Donnie Yen’s career has taken him from Hong Kong to Hollywood, but he is more devoted than ever to his roots

Five years ago, Donnie Yen transformed almost overnight from a Hong Kong martial artist into a Hollywood star when he appeared as the blind warrior monk Chirrut Îmwe in Rogue One, the first Star Wars spin-off film. From then on, the blockbuster jobs have kept coming: in 2017 he co-starred with Vin Diesel and Samuel L Jackson in the action flick XXX: Return of Xander Cage, and he played the wise Commander Tung in Disney’s big-budget 2020 remake of Mulan. At the time of writing, he is in Paris with Keanu Reeves, filming John Wick: Chapter 4.

But the more success Yen has had abroad, the more he has been thinking about his hometown, Hong Kong.

“The Hong Kong style of action filmmaking has impacted the world for the last four decades, from Bruce Lee to Jackie Chan and Jet Li and myself,” he says. “But now the Hong Kong industry says, ‘Oh, this is old school. We can’t do this any more. Young people don’t watch these films.’ I disagree with that totally. Hong Kong filmmakers have taken the action genre for granted—they don’t see this gem, this beauty. They are following American blockbusters, instead of looking at what we’ve done best for the longest time.”

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This really hit home for Yen when he was first approached by John Wick producer Basil Iwanyk and director Chad Stahelski; as well as by Reeves, who he first met at a FilmAid gala in Hong Kong in 2012. “They told me, especially Chad, that they’d watched every single one of my films,” says Yen. “Even Enter the Fat Dragon, when I was wearing a fat suit. They studied my films. In fact, they told me that they used Flashpoint and SPL kind of like a study guide for one of their action directions.” Hong Kong filmmakers, Yen realised, were no longer drawing on the city’s cinema history in the same way. And his contemporaries, such as Jackie Chan and Jet Li, have all either retired or branched out to work on other projects. “That just leaves me,” he says. “I think I’m the only person who still dedicates 100 per cent to the art of Hong Kong action filmmaking.”

Rather than despair, Yen is taking proactive steps to save the genre. In 1997, he co-founded a production company, Bullet Films, with his wife, Cissy Wang. “I want to use my influence to discover some young talents—hopefully they can carry the torch and pass on this unique form of filmmaking,” he says. Among the rising stars Yen has mentored so far are Japanese director and stunt coordinator Kenji Tanigaki, who has collaborated regularly with Yen since the early 2000s, and Andy Yan, who has gone on to enormous success in mainland China, most notably as the action director of the 2019 sci-fi blockbuster The Wandering Earth, which earned almost US$700 million worldwide.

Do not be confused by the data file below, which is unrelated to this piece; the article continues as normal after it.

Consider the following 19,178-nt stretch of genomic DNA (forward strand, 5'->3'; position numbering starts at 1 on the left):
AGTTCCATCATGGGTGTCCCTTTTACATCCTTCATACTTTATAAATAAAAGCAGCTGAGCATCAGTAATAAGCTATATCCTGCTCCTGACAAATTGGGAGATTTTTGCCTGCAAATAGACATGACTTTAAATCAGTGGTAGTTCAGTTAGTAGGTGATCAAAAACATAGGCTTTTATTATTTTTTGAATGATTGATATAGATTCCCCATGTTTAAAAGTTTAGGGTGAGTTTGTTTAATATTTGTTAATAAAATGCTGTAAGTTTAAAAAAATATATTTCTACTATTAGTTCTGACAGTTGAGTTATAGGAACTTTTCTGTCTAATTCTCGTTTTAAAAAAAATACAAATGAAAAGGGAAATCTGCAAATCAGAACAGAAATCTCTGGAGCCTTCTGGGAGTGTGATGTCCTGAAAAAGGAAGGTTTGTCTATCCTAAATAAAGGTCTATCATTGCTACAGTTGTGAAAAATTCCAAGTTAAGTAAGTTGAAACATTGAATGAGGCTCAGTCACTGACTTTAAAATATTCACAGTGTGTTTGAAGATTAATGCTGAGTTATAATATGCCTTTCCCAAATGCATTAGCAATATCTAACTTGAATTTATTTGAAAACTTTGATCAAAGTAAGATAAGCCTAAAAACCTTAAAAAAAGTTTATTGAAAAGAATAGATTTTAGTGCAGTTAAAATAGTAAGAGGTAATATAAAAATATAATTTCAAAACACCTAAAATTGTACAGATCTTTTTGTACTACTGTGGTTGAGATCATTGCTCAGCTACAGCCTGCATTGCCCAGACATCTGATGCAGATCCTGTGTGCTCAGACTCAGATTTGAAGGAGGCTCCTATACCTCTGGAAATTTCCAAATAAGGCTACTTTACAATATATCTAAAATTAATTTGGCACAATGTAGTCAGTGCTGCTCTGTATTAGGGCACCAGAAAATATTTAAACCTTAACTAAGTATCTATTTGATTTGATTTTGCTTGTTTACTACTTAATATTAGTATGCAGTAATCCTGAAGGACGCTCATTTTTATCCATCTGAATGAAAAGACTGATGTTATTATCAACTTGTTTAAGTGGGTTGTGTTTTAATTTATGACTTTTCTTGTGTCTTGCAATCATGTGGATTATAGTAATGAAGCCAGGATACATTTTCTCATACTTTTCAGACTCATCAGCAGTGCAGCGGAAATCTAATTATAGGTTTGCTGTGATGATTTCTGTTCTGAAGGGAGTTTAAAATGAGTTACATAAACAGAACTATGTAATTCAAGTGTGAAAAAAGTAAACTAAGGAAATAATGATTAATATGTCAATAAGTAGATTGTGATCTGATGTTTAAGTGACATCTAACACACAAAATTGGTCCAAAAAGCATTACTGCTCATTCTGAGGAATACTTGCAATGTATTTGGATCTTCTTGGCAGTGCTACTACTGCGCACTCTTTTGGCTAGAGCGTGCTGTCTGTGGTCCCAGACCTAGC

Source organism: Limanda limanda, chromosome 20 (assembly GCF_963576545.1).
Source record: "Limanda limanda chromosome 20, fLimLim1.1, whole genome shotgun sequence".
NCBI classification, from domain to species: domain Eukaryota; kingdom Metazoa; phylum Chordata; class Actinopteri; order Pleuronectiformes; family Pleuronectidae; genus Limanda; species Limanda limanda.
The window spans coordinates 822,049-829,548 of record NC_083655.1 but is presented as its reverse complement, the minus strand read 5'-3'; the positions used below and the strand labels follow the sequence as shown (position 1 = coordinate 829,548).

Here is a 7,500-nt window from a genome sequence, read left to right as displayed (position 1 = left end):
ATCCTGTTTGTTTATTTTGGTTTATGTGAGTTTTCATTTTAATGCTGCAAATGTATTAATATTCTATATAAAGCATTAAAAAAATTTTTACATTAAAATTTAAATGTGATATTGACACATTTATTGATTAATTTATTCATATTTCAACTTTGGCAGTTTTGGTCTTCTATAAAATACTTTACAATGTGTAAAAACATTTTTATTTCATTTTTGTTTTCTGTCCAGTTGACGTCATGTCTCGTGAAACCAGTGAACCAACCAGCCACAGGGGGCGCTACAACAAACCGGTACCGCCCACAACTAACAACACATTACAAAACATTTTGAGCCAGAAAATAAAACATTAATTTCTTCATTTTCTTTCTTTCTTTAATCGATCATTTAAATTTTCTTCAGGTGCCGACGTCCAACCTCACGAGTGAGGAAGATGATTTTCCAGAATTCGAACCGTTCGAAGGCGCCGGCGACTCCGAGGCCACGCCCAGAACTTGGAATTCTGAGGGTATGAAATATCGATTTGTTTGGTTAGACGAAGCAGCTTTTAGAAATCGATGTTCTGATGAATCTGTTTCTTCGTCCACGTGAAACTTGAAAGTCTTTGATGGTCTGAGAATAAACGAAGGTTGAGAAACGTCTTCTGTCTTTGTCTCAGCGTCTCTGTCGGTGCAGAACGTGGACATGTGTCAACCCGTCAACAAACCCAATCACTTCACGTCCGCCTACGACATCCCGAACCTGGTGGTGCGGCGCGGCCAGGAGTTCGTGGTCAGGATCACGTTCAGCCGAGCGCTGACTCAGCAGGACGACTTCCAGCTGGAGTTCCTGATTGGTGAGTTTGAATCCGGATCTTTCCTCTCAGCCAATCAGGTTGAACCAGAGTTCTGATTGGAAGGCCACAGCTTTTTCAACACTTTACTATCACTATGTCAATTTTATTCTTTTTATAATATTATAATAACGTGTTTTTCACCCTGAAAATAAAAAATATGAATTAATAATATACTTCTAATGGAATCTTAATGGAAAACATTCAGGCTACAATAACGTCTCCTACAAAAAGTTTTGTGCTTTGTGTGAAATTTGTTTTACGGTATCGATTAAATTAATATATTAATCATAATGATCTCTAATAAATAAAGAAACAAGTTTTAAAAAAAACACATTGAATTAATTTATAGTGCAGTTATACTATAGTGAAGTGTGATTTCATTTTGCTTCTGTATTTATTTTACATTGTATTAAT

Through Bullet Films, Yen plans to produce films that draw on the best Hong Kong films of the past while also pushing the action genre forward. “I said to Chad, who is directing John Wick, that what I always wanted to do is to repackage Hong Kong action films,” says Yen. “John Wick is a perfect example. If you really think about the story of John Wick, [Hong Kong filmmakers] did this kind of film all the time. But the style of John Wick—the music, the wardrobe, the world—the whole stylistic element that is injected into it, it’s so cool.” It is this mix of Hong Kong-style action scenes with Hollywood- quality world-building that Yen hopes to develop.

Yen often acts as producer of the films he stars in, so that he can put his creative stamp on them. One of his most recent projects, Raging Fire, which he starred in and produced, proves that he is right in thinking that there is still hunger for Hong Kong action films. Raging Fire premiered in July in mainland China, earning US$40.5 million on its opening weekend alone. Around the world, the film has so far raked in more than US$210 million.

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Raging Fire was a particularly emotional project for Yen because it was directed by his old friend Benny Chan, who died aged 58 from cancer while the film was in post-production. Chan never saw the final cut. “I’ve never, until today, really accepted that he’s not around,” says Yen, who first worked with Chan in 1995 on the TV series Fist of Fury. “The last time I remember talking to him, he was up and laughing and smiling and the old Benny Chan, excited about making movies, and a perfectionist, wanting to make everything better. Even at his funeral, it seemed surreal. Even today, it feels surreal, I feel that he’s around—maybe his spirit is around.”

This tragic turn of events has made Yen more philosophical than ever. He is increasingly picky about the projects he takes on, partly so that he can spend time at home with Wang and their two children—Jasmine, 17, and James, 13—and partly so he can devote himself to films he is truly passionate about. As well as John Wick: Chapter 4, due to be released in May 2022, his upcoming projects include the long-awaited sequel to the 1993 hit Kung Fu Cult Master, a classic wuxia film.

“I still have that raging fire inside me to be a filmmaker, to be an innovative filmmaker,” says Yen. “I want people to think, ‘Donnie Yen’s films are still up to par, still influence the rest of the filmmakers around the world.’ I want to continue to do this for as long as I can. And I believe we still have the edge—I have a very strong team and they are all over the world, involved in a lot of American films, but when I call on them, they come back to work for me. It’s kind of a back and forth: the Hollywood filmmakers are influenced by the Hong Kong action filmmakers and by my films. At the same time, I borrow a little bit of what they do best—to create a new kind of product.”

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